WSDOT cuts 34 tall trees for sidewalk project - but it could have been 133

Wednesday, August 11, 2021

Photo by Melody Fosmore

By Melody Fosmore

Residents driving or walking along N 160th at Dayton Ave N will see a new view of the Washington State Department of Transportation building.

On Monday, approximately 34 tall trees were cut down as part of the WSDOT frontage renovation, permit DEV19-2371. 

WSDOT is in the midst of a $46.5 million dollar renovation which triggers the City code for frontage renovation. WSDOT is financially responsible for this renovation. 

Originally 133 tall trees were to be removed. Since November 2019, due to overwhelming public outcry to “save our tall trees,” spearheaded by Save Shoreline Trees, neighbors, and residents, WSDOT submitted multiple frontage designs to the City in an effort to save the trees along Dayton Ave N, N 155th, and N 160th. 

New view of WSDOT building after trees were cut for a sidewalk project
Photo by Melody Fosmore

WSDOT’s designs saved most of the trees along N 155th by moving the approved 5-foot-wide sidewalk to the south side of N 155th. An elevated walkway will be installed along Dayton Ave N, saving most of the trees along the avenue. Approximately 95 trees have been saved! 

However, the City did not approve WSDOT’s design for a 6-foot-wide sidewalk along N 160th, instead requiring an 8-foot-wide sidewalk. 

There are many sidewalk projects currently in City planning, including the design for 6-foot-wide sidewalks along 5th Ave NE between NE 175th St to NE 182nd Ct where 23 tall trees will be cut down.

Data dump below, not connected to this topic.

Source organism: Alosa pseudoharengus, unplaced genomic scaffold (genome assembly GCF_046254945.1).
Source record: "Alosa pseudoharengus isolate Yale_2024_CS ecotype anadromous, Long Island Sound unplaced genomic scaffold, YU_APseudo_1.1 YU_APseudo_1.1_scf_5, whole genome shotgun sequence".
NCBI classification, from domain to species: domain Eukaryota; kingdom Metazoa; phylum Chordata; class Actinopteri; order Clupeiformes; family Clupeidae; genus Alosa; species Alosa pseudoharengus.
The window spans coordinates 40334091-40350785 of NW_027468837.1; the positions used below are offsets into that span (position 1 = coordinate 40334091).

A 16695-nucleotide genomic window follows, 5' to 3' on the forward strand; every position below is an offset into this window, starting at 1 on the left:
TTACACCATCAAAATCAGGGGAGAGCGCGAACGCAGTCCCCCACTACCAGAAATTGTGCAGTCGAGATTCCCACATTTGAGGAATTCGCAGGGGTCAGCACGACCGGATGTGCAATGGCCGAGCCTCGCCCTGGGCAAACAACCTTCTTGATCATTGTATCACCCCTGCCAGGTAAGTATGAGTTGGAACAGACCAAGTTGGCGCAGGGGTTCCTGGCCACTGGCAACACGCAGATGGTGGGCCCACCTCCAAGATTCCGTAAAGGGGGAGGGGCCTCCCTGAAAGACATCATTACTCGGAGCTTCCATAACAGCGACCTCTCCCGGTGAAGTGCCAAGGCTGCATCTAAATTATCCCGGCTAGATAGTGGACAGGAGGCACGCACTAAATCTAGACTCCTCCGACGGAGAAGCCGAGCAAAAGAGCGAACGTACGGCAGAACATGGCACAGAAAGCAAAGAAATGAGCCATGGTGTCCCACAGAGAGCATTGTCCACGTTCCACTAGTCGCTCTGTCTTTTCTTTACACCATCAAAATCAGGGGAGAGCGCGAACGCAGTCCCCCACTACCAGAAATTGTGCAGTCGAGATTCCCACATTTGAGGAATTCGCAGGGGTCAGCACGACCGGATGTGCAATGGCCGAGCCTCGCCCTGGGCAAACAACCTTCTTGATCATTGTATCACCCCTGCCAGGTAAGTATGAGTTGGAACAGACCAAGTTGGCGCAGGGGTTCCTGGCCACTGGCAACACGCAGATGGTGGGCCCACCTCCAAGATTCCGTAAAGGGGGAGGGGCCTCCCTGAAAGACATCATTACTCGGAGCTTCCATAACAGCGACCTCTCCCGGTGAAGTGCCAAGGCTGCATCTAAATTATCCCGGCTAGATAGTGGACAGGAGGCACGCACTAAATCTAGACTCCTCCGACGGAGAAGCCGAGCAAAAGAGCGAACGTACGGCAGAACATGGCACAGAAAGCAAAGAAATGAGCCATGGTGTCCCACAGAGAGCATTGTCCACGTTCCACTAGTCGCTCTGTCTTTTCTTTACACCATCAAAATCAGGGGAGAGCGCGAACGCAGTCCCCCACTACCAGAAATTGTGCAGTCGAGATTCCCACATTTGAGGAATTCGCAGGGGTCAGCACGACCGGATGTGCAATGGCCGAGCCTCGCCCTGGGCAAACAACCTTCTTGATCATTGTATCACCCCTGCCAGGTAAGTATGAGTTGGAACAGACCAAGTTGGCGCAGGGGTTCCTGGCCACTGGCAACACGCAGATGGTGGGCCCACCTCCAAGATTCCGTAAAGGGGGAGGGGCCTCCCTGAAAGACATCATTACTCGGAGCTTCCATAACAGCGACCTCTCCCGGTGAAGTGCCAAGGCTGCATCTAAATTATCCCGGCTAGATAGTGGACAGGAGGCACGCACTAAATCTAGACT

At the City Council meeting on Monday evening, City Council was asked to add the topic of sidewalk widths to an upcoming Council agenda so the citizens of Shoreline have the opportunity to make public comments regarding sidewalk widths before it is too late and what happened at N 160th is repeated over and over in Shoreline.


Boni Biery,  August 11, 2021 at 10:37 AM  

At a time when we need our trees more than ever this arbitrary removal of mature native trees is a blaring demostration of just how out of touch the city codes and decision makers are with the people and environment they are supposed to represent and protect.

The City Council needs to give citizens the opportunity to be heard.

Anonymous,  August 11, 2021 at 8:43 PM  

I agree with the above comment. There must be a way to make sidewalks usable without cutting so many trees! Shade for sidewalks would be welcome! Better air would, too!

I would be happy to serve (for free) on a team to design sidewalks with trees - if you would be willing to stop cutting them down.

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